The city centre building has been empty for almost 20 years.
A group dedicated to protecting the country’s theatres says the refurbishment of the former Odeon will have “tremendous benefits” for Bradford.
The city centre building, which has been empty for almost 20 years, is currently on the Theatres Trust’s 'Theatres At Risk' register.
The group says it is "delighted" that plans to re-open the building as a live music venue have been submitted to Bradford Council, describing it as a "landmark building of historical and cultural significance."
Many generations of those living in Bradford have fond memories of the Odeon as a music venue, which hosted concerts by The Beatles, and later as one of the area’s biggest cinemas.
But younger generations will only remember the building as ever being an unused, grand but empty landmark on the city’s skyline.
The plans by Bradford Live to turn the building into a live music venue date back a number of years, and last year they announced they would be partnering with the NEC group to create a 3,800 seat venue.
The redevelopment is expected to cost £22.7 million, start this summer and be completed by Autumn 2020.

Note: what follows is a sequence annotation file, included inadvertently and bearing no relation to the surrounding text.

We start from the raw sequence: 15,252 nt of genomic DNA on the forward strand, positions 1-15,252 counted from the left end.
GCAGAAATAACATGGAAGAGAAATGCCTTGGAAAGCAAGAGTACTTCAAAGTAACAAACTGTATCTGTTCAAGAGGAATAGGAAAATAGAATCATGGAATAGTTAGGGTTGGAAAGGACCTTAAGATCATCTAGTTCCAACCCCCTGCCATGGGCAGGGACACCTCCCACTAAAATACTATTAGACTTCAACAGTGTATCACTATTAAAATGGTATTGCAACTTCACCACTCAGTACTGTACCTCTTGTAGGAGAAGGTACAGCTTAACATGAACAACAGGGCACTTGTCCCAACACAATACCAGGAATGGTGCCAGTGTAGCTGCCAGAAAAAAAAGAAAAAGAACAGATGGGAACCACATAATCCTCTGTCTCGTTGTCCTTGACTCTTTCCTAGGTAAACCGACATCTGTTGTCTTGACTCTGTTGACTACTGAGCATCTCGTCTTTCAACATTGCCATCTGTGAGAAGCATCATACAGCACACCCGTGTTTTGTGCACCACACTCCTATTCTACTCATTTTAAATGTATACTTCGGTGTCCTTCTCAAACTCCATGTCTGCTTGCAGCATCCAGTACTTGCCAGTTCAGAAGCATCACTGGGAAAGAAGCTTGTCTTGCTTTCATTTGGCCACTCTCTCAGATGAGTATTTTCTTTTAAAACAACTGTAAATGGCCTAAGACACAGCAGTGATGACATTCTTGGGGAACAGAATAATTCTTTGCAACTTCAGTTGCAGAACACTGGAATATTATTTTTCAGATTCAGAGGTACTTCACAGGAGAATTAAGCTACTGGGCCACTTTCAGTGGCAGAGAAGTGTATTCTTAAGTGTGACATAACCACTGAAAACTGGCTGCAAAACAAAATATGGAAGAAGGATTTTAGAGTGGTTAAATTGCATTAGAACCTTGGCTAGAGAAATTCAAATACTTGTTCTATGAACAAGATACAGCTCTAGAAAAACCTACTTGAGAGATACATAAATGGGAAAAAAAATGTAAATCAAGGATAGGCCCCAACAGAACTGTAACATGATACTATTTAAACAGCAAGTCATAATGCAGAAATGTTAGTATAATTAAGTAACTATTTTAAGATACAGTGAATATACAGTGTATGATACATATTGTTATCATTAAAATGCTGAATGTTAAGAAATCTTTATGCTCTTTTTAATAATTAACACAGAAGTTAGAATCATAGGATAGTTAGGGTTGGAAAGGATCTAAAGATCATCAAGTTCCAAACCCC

Last month a planning application for the full refurbishment of the building was submitted to Bradford Council, and the Theatres Trust has written to the Council to give the plans their backing.
Their letter to the Council says: "The Trust is delighted to see the former Odeon, also previously known as the New Victoria, being restored back to active use as a sustainable and viable venue for live performance."
"It was one of the country’s lagest and most impressive cinemas occupying a prominent site.
"Its significance arises not just from its built form, setting and heritage, but also from local people’s attachment to it as previously the largest venue in the North which hosted many of the biggest names in music, and as a venue for dance, cinema and other entertainment which brought the community together.
"The restoration and revitalisation of the Odeon for live performance will therefore have tremendous benefits for Bradford.
"It will enhance the environment, setting and townscape of Centenary Square through completion of its encircling with a clustering of neighbouring civic and cultural uses.
"It is likely to be a catalyst for wider improvement within the town centre through attracting people to Bradford, which will boost the footfall to other businesses.
"We consider it to represent a sensitive restoration of the building."
The only criticism of the plans is that the Trust believes there should be better wheelchair access in the venue.
A decision on the application is expected in March.